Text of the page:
JH: Max and I met through the film’s lead actor, Dekunle. I knew Max as the creator of Pink Monkey magazine, which I thought was really cool. I had been making video stuff with Dekunle for awhile when Dekunle told me that Max had just finished a script! Max and I met up, I read the script, and really liked it and Max asked me if I wanted to direct with him, and I was like “Hell yea!”

What was the biggest challenge in making this film? And generally what part of the creative process do you enjoy the most, and the least?
MC: Shooting on the subway in the middle of the night. We only had four nights to shoot, and the subway scene was the first thing we did. It was the meatiest dialogue, which was tough for our wonderful but relatively inexperienced actors–and especially so at 4:00 in the morning. We had a whole bit on the subway with a rollerblading performer, but in the end the footage just didn’t work. Timing things so that the announcements and stops and people didn’t interfere was an added layer of pressure. The entire cast and crew probably wouldn’t agree, but somehow the whole shoot–even those miserable subway nights–was fun for me. I loved it all!

JH: By far it was using public spaces. Shooting on the train or at the park was an absolute nightmare. We were constantly getting kicked out of places, which meant our shot lists would fly out the window and we had to restructure scenes on the spot. We also had a lot of very interesting interactions with people on the streets late at night.

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I generally enjoy preproduction the most. I love the communication of getting everyone on the same page, constructing a vision, a style, and imagining what the project is going to be. My least favorite part is definitely editing. It is for sure one of the most powerful and controlling parts of filmmaking, but I constantly feel like I’m banging my head against a brick wall every time I edit.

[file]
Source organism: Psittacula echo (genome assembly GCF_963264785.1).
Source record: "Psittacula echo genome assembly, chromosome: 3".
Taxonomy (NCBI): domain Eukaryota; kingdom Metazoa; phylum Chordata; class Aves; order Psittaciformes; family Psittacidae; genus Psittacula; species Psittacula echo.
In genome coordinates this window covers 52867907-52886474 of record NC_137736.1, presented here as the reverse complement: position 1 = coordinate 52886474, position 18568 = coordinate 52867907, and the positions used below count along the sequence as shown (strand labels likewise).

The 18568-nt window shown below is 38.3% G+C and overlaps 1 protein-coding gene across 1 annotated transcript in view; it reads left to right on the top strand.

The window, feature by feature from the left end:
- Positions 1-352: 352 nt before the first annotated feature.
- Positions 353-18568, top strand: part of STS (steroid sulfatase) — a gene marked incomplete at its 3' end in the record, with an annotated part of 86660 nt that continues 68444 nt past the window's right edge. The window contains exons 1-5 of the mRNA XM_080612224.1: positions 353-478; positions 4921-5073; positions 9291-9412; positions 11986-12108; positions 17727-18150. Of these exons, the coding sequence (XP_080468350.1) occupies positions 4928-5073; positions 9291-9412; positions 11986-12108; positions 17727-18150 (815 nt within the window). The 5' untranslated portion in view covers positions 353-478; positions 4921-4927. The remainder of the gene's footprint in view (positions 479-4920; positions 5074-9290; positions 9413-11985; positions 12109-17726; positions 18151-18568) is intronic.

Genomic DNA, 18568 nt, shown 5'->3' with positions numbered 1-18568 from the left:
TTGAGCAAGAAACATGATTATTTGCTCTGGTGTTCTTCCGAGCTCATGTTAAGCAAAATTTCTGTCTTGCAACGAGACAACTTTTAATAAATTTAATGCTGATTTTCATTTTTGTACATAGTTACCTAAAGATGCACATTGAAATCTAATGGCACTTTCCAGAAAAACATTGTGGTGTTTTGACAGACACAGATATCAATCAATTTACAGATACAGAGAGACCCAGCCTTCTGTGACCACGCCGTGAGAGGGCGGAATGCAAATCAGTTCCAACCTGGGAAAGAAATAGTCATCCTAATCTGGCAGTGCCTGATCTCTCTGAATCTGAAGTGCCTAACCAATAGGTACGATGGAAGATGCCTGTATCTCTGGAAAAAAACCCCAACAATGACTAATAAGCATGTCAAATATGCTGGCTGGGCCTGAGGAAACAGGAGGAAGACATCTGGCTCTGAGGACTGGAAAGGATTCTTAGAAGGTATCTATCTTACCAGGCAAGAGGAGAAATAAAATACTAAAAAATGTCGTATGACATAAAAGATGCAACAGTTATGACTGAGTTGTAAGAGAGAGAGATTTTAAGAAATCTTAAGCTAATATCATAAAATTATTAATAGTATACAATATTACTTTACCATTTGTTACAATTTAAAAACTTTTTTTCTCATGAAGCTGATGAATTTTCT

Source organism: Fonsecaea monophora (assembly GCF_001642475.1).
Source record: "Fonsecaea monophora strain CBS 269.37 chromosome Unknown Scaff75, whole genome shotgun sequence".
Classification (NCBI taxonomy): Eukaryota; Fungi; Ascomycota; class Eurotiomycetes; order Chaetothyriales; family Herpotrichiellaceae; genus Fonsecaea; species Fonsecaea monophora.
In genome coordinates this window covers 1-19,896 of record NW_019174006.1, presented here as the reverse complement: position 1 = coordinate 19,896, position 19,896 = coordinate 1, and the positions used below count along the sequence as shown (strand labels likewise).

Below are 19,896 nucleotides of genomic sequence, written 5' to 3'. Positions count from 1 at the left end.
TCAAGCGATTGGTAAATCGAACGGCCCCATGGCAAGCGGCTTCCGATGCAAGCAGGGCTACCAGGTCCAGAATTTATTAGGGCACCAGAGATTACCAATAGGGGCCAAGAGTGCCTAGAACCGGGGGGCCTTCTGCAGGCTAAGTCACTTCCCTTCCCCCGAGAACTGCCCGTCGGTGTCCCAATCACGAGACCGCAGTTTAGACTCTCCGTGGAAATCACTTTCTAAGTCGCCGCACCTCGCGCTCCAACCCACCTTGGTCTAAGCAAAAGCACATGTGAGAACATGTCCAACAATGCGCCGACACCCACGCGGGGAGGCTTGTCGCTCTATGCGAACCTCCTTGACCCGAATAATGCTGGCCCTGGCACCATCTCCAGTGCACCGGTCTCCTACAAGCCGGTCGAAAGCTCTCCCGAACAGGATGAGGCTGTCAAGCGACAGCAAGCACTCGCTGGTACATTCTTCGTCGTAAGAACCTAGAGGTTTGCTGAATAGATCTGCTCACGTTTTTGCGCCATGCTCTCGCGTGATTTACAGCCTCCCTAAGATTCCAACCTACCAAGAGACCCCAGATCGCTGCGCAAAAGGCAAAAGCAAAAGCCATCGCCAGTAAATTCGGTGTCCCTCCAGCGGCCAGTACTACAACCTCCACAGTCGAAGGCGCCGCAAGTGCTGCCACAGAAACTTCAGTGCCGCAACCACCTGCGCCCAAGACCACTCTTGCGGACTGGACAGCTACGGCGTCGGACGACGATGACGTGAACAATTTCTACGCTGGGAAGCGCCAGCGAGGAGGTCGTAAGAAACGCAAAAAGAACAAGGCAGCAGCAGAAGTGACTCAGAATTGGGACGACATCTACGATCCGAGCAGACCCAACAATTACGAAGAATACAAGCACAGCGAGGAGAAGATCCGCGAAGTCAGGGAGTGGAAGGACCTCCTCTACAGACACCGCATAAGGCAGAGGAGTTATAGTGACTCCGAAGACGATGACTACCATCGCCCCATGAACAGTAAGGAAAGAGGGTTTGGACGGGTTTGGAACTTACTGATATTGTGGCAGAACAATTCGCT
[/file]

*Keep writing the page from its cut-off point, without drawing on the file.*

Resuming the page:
What’s a film you’ve seen recently, new or old, that you really loved and why?
MC: I loved Kelly Reichardt’s First Cow. Absolutely gorgeous. Really sweet. No one’s better at capturing nature. Watching it felt like taking a deep breath.

JH: I recently watch Cronos, Guillermo Del Toros debut film. I love the use of special effects. There is something about special effects when it comes to gore or blood or horror that feels so much more gruesome and real than CGI.

What’s next for you?
MC: To some extent, I made Lost City as an experiment: I wanted to see how much I actually liked the process of filmmaking. I thought maybe I’d shake the notion; instead, I caught the bug. I’ve got a lot of ideas I’m chewing on. Next up is figuring out a way to get them made.

JH: Next is trying to get my life back together post coronavirus–and write more!

The regular Nyack Weekender is on hiatus during the pandemic. In its place we are inviting community members for their recommendations of books, movies, TV shows, comfort foods, etc for each weekend. You can get each week’s update delivered to your mailbox auto-magically every Friday morning, by adding your name to our mail list. Visit our online sign-up sheet to subscribe.